The Irish harp or cláirseach that adorns the Irish Euro, as well as the products of Guinness and countless other products and institutions in Ireland and Scotland is a replica of the Brian Boru harp that resides in the library of Trinity College in Dublin. Boru’s harp dates from the fourteenth century, and is of a design that was famous throughout Europe in the Middle Ages. They had a “dug out” willow soundbox that produced a bell-like tone when the strings were plucked.
The earliest reference to a harp in Irish lore occurs in the story of the battle between the Tuatha De Danaan and the Fomorians, fought around 1800 BC. It was described as having four angles and having “the murmur of the sweet apple tree.”
In Castledermot, Co. Kildare, granite north and south high crosses dating from the tenth century feature a depiction of a seated person playing what appears to be a six string quadrangular harp. The triangular harp we are more familiar with, is said to be an Irish innovation that originated in the ninth century, and become the prefered form by the eleventh century. It remained little changed for the next six-hundred years.
In the seventeenth century, the old Irish harp and the lifestyle of the harpers themselves changed dramatically, due not only to political persecution, but also to changing musical tastes and creativity. Lower tunings were necessary for the progressions common in the Baroque Period.
Today we have two basic types of harp: the orchestral harp and the folk or Celtic harp. It’s said that in the right hands “it can create laughter, tears and deep dreaming.”
Tiffany Schaefer is just such a harpist, and speaks with us about the Celtic harp and her music.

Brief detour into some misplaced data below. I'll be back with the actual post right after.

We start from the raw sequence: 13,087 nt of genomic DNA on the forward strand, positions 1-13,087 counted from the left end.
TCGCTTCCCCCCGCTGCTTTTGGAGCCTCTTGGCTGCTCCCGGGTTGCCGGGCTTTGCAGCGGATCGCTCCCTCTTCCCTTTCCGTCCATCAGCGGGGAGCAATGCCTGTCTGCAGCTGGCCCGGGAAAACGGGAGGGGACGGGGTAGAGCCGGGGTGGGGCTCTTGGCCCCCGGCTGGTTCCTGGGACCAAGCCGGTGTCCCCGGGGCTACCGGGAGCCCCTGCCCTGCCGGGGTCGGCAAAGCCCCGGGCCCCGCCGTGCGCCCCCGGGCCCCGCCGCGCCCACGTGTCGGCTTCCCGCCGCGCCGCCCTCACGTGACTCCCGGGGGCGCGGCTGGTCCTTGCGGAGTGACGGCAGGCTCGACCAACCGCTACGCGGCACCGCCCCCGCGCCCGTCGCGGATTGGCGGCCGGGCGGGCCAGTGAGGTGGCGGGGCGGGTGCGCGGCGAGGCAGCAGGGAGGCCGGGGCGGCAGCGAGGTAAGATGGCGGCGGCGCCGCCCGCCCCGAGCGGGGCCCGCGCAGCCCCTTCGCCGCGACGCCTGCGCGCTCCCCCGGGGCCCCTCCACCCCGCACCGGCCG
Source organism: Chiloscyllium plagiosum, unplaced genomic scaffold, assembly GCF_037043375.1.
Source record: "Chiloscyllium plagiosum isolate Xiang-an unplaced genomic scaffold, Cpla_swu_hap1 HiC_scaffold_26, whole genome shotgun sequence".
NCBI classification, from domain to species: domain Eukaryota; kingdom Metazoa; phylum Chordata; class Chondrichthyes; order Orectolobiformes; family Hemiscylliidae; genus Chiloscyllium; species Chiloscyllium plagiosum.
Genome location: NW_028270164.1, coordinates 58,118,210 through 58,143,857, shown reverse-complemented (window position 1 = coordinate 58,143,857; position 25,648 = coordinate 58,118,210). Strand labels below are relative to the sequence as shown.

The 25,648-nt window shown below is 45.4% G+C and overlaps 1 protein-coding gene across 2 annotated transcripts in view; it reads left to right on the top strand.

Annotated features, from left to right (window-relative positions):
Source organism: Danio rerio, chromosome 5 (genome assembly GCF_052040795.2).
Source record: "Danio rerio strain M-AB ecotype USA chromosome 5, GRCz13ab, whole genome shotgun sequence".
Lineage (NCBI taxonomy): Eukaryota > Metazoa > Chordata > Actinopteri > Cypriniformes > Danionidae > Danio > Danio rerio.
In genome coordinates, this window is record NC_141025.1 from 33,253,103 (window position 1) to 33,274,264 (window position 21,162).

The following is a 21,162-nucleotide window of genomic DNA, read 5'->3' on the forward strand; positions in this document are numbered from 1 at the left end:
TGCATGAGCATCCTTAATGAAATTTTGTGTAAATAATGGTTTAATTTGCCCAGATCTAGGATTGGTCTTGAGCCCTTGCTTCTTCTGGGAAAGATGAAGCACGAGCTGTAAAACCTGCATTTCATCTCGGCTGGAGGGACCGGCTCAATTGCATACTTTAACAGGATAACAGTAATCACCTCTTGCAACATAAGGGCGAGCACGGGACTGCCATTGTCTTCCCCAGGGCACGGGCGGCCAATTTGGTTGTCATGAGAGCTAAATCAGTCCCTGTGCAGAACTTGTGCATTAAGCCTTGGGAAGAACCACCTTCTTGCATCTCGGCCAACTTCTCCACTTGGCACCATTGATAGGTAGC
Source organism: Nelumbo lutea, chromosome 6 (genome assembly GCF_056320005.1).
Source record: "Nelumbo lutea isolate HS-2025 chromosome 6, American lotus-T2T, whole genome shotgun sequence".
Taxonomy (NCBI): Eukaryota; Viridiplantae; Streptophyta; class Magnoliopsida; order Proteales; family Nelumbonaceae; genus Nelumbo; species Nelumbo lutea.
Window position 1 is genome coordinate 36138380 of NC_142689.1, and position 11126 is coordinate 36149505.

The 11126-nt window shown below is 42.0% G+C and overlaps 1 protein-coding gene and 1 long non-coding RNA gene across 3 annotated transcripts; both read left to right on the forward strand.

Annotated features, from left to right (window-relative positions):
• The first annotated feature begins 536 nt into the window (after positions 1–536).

Tell us about your harp
My harp is a folk harp or Celtic harp. It’s not as big as a pedal harp, which is used in orchestral or classical music. There are usually over forty strings on a pedal harp. The kind I play, the standard, is about thirty-four strings, sometimes thirty-six strings.
My harp was made by Thormahlen Harps in Oregon. They are great harps; they sound good no matter what you do! The harp has been around since ancient Eygpt I believe, and has gone through several innovations.
The type I am playing is more modern than a pedal harp, it uses levers instead of pedals. A lot of people think of it as being more historical but technically, it’s not.
What do the levers do?
Whenever you have a lever engaged, it will sharpen the notes by a half step. It depends on what I’m playing; some of my strings are tuned to flat and if I put the lever up, it will make it natural, change the pitch a half step.
Many lever harp players will tune their harp to E flat; that is what I do; it gives you the most range, so I can play in E flat all the way to E major and everything between. Some people tune to C because a lot of folk music is in C or D or G, it really depends on personal preference.
How long have you been playing and what made you choose the harp?